The hospital/ambulance transport bill tallied to a total of $2,500 with insurance. I had a job on campus when this happened last year, but was forced to get a second one (off campus) that paid better so that I could pay off the bills. As if the unnecessary hospital bill itself wasn’t punitive enough, I was also fined $250 for overconsumption, and told that I was required to go to 2 meetings with a therapist at the wellness office. In addition, I was written up for two things: overconsumption requiring medical assistance and, to add insult to injury, failure to cooperate with the police. Since I was transported from a campus dorm (this occurred when I was a sophomore) these sanctions were put in place after what ResLife calls a “judicial appointment,” which is more of a formality than anything else. It is not any sort of trial. There is likely nothing that you can say that will affect the outcome.

      It should be noted that those two charges: failure to cooperate with the police (I didn’t run away, I didn’t shout or scream, I simply repeatedly insisted that I did not require hospitalization) and overconsumption requiring medical assistance will go to any and all grad schools that I apply to.

      Look, I’m not saying that there aren’t students that need to be transported to the hospital because there are. What I AM saying is that there is no reason for another student who has limited knowledge of the matter to dial 911 or report it to an RA without getting all of the facts. Actions have serious consequences and may affect someone’s life and future. If the person is with friends, then speak to those friends–if they didn’t see fit to dial 911, then the person is likely fine. Only a VERY small minority of the people transported to the hospital by BU actually require it. Very few will thank you for calling.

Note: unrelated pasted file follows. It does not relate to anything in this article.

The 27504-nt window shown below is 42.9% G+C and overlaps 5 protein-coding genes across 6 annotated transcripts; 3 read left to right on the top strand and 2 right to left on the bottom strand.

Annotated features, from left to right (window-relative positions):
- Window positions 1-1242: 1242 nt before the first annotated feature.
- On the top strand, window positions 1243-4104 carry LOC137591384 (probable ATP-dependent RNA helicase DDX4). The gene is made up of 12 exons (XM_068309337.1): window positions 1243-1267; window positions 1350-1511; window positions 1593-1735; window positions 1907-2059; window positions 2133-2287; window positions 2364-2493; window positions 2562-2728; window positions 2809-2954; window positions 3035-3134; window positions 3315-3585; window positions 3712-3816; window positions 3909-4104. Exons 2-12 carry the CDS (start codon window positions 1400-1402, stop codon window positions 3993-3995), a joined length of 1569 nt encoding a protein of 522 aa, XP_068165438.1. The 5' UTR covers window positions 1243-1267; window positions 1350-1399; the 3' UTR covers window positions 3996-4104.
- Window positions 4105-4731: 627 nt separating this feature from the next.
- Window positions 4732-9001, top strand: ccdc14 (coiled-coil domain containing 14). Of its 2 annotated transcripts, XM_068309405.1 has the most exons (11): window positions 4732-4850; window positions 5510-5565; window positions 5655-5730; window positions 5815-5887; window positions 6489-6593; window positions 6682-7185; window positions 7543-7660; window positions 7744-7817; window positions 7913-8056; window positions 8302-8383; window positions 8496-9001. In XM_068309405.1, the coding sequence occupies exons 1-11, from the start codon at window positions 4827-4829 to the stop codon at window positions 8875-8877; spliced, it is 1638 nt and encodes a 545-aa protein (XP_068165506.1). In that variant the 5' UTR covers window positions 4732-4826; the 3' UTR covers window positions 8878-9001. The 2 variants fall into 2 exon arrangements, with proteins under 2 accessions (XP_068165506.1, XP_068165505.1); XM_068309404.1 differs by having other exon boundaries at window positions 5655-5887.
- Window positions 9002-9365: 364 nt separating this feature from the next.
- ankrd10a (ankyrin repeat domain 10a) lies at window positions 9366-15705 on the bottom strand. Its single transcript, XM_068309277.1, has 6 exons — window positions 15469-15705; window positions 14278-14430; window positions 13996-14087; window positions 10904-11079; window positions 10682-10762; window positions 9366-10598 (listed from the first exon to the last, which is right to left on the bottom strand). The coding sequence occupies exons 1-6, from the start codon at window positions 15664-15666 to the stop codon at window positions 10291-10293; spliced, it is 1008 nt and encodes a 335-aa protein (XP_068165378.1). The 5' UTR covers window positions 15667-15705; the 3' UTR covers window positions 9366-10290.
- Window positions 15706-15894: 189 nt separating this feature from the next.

• Anonymous on 10.20.2016 at 9:50 am

    I don’t understand why BU is so stringent on alcohol. We are college kids and want to have fun. I’m sure all of the police officers did the same when they were in college. Or maybe they didn’t go to college. I understand reporting medical transports, but busting parties, especially off campus when bu has nothing to do with it (I have a friend who got a judicial hearing with BU for having a party at his off campus appartment), is a waste of time and the money spent on police could be used elsewhere.

    • Dan on 10.20.2016 at 1:24 pm

      You’re living in a community that has noise laws, because your neighbors have children or have to work night shifts or weekends, or are students themselves who need to study more than they need to have fun. And when you don’t respect your neighbors, they will call the police with a noise complaint, who will be only too happy to cite you guys for underage drinking or anything else they find.

    • Student on 10.20.2016 at 7:39 pm

      It’s possible to have fun without being disruptive to others. Simply because you aren’t living in dorms doesn’t mean there aren’t laws/rules to follow. Exactly what do you think the police would be better off doing? Would you like them to not reply to your call if you were, say, trying to study, but your upstairs neighbors were hosting a disruptive party. Dan is right. College students tend to forget that they don’t exist in their own bubble with only other students. Not trying to attack you, just mention the other side.

    • Student on 10.27.2016 at 11:49 am

      Not to mention that underage drinking is illegal..? There is a reason for that.